• By the end of this stage you will be able to mentally focus your attention on your abdomen while breathing and feel it moving up and down without using your hands
Engaging your Thoracic Pump
  • The "Thoracic Pump" refers to the effective and coordinated use of all breathing muscles (naturally breathing deeply and effortlessly all through the day's activities)
  • A daily 15-minutes rhythmic breathing session, maintained for two months, resets hyperarousal and creates a state of NeuroRelaxation
  • You can further strengthen the respiratory muscles by training them when exercising, for example nasal breathing while walking or cycling
  • Whenever you notice a particularly stressful point in the day (in the car, at work, or before meetings) do a few minutes of breathing to create a deeper state of relaxation

Your Next Action Steps -- Diaphragmatic Breathing


§  Practice 5 deep breaths hourly, or as often as possible

§  In the first week use the links to the videos so you start with good technique

  • ake only 5-10 deep breaths focusing on engaging the diaphragm with each breath

§  DO NOT go longer than 10 breaths for any practice session this week

§  Whenever possible do the breathing lying down (it’s easier at the beginning)

§  Remember to exhale as completely as you can with each breath: this pushes the diaphragm up and engages it more completely for the next in-breath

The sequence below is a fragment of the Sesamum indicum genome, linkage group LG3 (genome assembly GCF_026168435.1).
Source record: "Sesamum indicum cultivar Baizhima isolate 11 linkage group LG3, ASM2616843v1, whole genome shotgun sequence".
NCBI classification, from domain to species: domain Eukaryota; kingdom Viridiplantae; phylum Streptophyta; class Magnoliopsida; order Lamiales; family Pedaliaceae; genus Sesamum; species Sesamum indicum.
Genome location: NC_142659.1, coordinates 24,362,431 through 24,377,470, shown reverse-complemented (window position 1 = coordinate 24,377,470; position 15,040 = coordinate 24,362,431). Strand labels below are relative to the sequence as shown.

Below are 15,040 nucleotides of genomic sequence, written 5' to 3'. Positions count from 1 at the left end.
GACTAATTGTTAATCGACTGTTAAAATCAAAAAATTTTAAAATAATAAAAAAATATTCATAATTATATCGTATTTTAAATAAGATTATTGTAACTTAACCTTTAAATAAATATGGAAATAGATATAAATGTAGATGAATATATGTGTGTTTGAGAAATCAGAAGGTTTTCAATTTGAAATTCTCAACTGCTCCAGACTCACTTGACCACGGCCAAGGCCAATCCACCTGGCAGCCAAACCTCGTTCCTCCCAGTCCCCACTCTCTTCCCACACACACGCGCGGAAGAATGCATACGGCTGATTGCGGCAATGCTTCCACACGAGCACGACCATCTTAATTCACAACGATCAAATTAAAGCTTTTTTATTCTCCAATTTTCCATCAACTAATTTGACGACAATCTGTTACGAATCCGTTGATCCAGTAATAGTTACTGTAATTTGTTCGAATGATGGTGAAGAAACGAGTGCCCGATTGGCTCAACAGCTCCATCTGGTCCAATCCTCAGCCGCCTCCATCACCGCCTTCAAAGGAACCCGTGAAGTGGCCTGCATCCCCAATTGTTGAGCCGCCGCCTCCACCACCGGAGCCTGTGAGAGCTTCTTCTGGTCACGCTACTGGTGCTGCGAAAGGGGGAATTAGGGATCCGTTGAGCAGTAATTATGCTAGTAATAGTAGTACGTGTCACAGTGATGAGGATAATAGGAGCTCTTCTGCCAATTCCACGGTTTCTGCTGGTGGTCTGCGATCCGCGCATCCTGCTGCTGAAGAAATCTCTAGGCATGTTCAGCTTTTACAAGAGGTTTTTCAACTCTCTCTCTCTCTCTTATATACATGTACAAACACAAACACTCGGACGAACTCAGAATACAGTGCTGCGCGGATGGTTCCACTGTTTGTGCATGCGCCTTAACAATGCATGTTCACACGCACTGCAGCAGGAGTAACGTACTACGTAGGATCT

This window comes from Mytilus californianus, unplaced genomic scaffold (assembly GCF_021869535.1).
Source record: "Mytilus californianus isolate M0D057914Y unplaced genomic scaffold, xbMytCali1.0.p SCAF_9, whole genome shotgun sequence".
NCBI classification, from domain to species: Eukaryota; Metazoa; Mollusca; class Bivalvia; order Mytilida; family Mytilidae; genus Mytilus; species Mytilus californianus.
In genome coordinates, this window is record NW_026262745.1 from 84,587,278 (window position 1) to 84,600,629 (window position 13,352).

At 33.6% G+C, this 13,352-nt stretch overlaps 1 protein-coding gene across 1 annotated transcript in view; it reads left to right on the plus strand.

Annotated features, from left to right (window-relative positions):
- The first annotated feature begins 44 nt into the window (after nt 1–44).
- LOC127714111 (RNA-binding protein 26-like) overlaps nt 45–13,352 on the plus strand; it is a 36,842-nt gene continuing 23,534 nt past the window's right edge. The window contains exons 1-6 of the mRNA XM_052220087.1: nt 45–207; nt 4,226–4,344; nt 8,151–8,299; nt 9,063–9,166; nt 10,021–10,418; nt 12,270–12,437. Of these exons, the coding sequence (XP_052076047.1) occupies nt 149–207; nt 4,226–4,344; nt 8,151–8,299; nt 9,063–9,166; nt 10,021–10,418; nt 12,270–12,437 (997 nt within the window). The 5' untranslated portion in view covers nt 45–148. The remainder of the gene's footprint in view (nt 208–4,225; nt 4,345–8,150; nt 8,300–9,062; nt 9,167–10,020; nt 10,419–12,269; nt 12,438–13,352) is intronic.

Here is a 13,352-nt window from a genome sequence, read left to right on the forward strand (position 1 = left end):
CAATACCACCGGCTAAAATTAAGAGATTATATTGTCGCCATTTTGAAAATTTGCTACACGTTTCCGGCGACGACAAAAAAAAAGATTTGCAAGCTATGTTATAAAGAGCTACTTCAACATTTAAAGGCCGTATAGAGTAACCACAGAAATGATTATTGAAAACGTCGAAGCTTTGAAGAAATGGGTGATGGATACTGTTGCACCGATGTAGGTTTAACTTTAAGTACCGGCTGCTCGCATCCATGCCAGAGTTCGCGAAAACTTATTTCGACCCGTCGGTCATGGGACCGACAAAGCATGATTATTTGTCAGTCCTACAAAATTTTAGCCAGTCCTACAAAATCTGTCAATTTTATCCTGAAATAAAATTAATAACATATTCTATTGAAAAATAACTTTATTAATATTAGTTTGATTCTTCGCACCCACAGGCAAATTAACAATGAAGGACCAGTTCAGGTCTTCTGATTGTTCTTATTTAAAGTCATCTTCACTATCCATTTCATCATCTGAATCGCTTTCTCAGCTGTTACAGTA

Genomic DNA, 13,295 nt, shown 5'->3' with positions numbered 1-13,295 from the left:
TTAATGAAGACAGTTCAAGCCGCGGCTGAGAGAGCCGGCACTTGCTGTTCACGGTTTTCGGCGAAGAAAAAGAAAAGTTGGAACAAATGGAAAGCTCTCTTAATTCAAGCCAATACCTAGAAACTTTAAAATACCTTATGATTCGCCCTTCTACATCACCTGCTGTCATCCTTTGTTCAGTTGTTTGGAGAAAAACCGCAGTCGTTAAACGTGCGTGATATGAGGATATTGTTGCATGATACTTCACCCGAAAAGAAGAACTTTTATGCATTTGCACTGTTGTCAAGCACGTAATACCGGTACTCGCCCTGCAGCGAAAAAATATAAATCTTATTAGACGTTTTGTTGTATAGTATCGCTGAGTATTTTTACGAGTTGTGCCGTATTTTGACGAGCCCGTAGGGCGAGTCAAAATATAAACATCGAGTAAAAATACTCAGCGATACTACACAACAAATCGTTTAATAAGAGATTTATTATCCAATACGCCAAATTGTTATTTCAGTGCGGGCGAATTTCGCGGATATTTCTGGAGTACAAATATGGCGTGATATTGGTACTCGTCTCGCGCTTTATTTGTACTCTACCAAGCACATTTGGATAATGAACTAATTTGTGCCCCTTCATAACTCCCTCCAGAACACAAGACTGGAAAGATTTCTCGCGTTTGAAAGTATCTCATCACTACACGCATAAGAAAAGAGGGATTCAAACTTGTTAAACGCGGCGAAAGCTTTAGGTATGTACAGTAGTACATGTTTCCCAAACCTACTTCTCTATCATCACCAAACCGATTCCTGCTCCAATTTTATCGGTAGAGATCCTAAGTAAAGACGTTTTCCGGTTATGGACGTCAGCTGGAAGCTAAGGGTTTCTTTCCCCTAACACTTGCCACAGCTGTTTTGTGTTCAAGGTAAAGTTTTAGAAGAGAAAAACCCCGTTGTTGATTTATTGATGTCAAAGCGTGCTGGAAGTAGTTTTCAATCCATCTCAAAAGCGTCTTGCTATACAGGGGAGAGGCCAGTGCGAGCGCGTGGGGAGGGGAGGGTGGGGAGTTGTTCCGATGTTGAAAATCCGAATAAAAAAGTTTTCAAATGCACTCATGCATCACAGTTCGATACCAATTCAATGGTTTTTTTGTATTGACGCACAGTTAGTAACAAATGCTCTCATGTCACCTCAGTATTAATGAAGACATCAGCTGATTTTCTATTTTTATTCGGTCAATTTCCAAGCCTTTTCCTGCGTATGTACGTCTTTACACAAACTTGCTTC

§  These sessions may feel somewhat difficult at first because you are re-training muscles that have not worked this way for a long time

§  Do not overdo exercises on (signs are sore muscles, cramping, or spasms)


§   Find 3 times across your day to practice breathing for up to 5 minutes each time

§   Start with the videos in the Focus on Breath Awareness section

§   Stop each practice session when you feel tired or uncomfortable

§   DO NOT go longer than 5 minutes for any practice session the first week

§   Whenever possible do the breathing lying down (it’s easier at the beginning

§   Start with Moving your Marker exercise (the “marker” is the hand on your belly)

§   Remember to exhale as completely as you can with each breath: this pushes the diaphragm up and engages it more completely for the next in-breath

§   Videos: watch all of the videos in section C at least once

§   These sessions may feel somewhat difficult at first, because you are training  muscles that you may not have been using regularly, but do not overdo it (signs of overdoing it are sore muscles, cramping, or spasms)

Learn about our upcoming  Neurorelaxation Online Program!


If you have any serious medical challenges: for example you have been diagnosed with a respiratory disease (like COPD), hernia, or cancer, please consult with your physician BEFORE you start with ANY of the exercises in A Better You. Ask your physician whether there is any reason that you should not do the active breathing exercises. Even when the physician gives you the green light to do the exercises, you may need to modify exercises so you do not aggravate any symptoms you may have in the first weeks of practice.